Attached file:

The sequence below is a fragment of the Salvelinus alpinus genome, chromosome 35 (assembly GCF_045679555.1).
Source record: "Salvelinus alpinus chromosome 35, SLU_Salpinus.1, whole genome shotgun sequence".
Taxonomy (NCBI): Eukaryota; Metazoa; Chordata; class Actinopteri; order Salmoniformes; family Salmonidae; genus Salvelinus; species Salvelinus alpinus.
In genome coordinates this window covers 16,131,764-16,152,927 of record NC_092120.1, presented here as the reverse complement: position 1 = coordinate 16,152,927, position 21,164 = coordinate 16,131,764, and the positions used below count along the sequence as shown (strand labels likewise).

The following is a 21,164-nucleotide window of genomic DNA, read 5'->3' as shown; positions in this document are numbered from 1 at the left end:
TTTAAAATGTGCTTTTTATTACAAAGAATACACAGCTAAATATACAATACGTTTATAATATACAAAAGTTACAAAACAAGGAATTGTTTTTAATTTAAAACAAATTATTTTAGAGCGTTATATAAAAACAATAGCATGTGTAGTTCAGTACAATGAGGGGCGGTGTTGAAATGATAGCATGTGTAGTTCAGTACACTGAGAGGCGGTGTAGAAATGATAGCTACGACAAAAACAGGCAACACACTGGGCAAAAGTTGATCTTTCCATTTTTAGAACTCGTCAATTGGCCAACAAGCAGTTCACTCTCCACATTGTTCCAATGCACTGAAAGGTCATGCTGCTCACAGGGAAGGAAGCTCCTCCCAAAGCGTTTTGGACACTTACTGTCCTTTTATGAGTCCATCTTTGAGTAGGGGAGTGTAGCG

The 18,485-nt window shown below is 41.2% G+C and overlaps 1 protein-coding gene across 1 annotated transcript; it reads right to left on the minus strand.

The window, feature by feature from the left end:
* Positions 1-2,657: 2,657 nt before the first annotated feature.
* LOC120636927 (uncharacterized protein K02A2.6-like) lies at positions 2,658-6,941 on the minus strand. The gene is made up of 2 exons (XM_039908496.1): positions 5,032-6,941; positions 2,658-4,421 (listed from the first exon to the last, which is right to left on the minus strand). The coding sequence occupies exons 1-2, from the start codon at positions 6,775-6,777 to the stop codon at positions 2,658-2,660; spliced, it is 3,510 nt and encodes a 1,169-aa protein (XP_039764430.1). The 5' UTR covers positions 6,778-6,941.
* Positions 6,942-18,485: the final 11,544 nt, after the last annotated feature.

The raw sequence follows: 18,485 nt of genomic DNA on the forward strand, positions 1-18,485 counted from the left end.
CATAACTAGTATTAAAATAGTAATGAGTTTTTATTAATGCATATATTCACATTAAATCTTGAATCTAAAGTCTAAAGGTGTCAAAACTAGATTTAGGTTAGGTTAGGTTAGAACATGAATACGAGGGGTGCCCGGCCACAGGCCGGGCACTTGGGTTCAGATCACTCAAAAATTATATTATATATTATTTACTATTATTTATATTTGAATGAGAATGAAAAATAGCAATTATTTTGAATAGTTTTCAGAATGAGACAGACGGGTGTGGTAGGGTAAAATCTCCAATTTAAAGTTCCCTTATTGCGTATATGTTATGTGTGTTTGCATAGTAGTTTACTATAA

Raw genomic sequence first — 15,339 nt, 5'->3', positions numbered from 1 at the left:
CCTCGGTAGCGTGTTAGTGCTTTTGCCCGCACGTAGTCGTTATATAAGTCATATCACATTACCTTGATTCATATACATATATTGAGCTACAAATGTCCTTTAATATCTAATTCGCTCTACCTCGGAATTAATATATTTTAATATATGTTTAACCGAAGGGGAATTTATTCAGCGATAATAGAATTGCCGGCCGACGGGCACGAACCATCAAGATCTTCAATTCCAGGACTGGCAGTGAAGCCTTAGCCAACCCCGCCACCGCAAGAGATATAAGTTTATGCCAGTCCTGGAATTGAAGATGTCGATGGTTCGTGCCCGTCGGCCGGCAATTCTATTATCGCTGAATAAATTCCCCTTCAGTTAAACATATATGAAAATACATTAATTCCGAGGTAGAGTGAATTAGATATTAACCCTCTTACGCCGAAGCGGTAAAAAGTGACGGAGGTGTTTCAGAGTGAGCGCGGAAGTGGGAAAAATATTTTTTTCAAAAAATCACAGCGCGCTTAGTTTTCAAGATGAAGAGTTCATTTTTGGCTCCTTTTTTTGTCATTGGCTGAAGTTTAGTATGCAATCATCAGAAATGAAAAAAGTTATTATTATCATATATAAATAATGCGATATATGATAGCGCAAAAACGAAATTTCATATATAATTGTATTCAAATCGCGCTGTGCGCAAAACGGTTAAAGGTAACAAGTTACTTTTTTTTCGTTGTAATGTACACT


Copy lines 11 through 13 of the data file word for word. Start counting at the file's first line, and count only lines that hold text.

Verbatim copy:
* Positions 6,942-18,485: the final 11,544 nt, after the last annotated feature.

The raw sequence follows: 18,485 nt of genomic DNA on the forward strand, positions 1-18,485 counted from the left end.
CATAACTAGTATTAAAATAGTAATGAGTTTTTATTAATGCATATATTCACATTAAATCTTGAATCTAAAGTCTAAAGGTGTCAAAACTAGATTTAGGTTAGGTTAGGTTAGAACATGAATACGAGGGGTGCCCGGCCACAGGCCGGGCACTTGGGTTCAGATCACTCAAAAATTATATTATATATTATTTACTATTATTTATATTTGAATGAGAATGAAAAATAGCAATTATTTTGAATAGTTTTCAGAATGAGACAGACGGGTGTGGTAGGGTAAAATCTCCAATTTAAAGTTCCCTTATTGCGTATATGTTATGTGTGTTTGCATAGTAGTTTACTATAA